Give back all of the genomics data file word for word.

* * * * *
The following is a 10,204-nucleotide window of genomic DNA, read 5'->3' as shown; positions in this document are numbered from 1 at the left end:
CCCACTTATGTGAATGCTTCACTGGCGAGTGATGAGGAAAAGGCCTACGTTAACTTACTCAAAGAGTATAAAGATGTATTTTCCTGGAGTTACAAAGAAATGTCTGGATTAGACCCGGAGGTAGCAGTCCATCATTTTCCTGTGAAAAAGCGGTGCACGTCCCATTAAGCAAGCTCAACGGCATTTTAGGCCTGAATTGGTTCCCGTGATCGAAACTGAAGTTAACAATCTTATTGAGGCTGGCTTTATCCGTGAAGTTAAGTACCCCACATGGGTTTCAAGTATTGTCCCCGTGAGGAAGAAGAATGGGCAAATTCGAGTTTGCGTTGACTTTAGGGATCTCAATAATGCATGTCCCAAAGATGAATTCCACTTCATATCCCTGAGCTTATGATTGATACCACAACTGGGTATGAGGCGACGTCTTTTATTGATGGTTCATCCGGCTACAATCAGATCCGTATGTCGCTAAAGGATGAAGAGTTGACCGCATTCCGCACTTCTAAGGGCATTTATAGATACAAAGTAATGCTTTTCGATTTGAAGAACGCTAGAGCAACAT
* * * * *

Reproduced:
The following is a 10,204-nucleotide window of genomic DNA, read 5'->3' as shown; positions in this document are numbered from 1 at the left end:
CCCACTTATGTGAATGCTTCACTGGCGAGTGATGAGGAAAAGGCCTACGTTAACTTACTCAAAGAGTATAAAGATGTATTTTCCTGGAGTTACAAAGAAATGTCTGGATTAGACCCGGAGGTAGCAGTCCATCATTTTCCTGTGAAAAAGCGGTGCACGTCCCATTAAGCAAGCTCAACGGCATTTTAGGCCTGAATTGGTTCCCGTGATCGAAACTGAAGTTAACAATCTTATTGAGGCTGGCTTTATCCGTGAAGTTAAGTACCCCACATGGGTTTCAAGTATTGTCCCCGTGAGGAAGAAGAATGGGCAAATTCGAGTTTGCGTTGACTTTAGGGATCTCAATAATGCATGTCCCAAAGATGAATTCCACTTCATATCCCTGAGCTTATGATTGATACCACAACTGGGTATGAGGCGACGTCTTTTATTGATGGTTCATCCGGCTACAATCAGATCCGTATGTCGCTAAAGGATGAAGAGTTGACCGCATTCCGCACTTCTAAGGGCATTTATAGATACAAAGTAATGCTTTTCGATTTGAAGAACGCTAGAGCAACAT